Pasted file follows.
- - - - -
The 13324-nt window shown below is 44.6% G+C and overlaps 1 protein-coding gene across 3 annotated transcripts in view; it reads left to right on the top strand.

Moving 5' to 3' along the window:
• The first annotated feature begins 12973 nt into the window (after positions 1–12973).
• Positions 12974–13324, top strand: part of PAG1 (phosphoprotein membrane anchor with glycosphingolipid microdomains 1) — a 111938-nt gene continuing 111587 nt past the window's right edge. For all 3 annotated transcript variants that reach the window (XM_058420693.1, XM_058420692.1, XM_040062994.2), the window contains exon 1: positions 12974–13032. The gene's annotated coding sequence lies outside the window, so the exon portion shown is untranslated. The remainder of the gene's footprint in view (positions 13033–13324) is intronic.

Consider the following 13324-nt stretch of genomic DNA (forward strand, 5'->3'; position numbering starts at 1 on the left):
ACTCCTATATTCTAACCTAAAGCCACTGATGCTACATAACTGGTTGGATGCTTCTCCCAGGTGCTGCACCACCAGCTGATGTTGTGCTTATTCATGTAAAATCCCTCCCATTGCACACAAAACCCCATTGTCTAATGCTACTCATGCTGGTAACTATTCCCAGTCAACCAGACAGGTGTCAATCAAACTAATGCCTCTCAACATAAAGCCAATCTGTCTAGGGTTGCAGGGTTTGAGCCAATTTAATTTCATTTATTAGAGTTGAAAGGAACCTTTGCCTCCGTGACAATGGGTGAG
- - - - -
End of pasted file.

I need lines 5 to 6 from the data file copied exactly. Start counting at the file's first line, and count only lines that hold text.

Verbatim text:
Consider the following 13324-nt stretch of genomic DNA (forward strand, 5'->3'; position numbering starts at 1 on the left):
ACTCCTATATTCTAACCTAAAGCCACTGATGCTACATAACTGGTTGGATGCTTCTCCCAGGTGCTGCACCACCAGCTGATGTTGTGCTTATTCATGTAAAATCCCTCCCATTGCACACAAAACCCCATTGTCTAATGCTACTCATGCTGGTAACTATTCCCAGTCAACCAGACAGGTGTCAATCAAACTAATGCCTCTCAACATAAAGCCAATCTGTCTAGGGTTGCAGGGTTTGAGCCAATTTAATTTCATTTATTAGAGTTGAAAGGAACCTTTGCCTCCGTGACAATGGGTGAG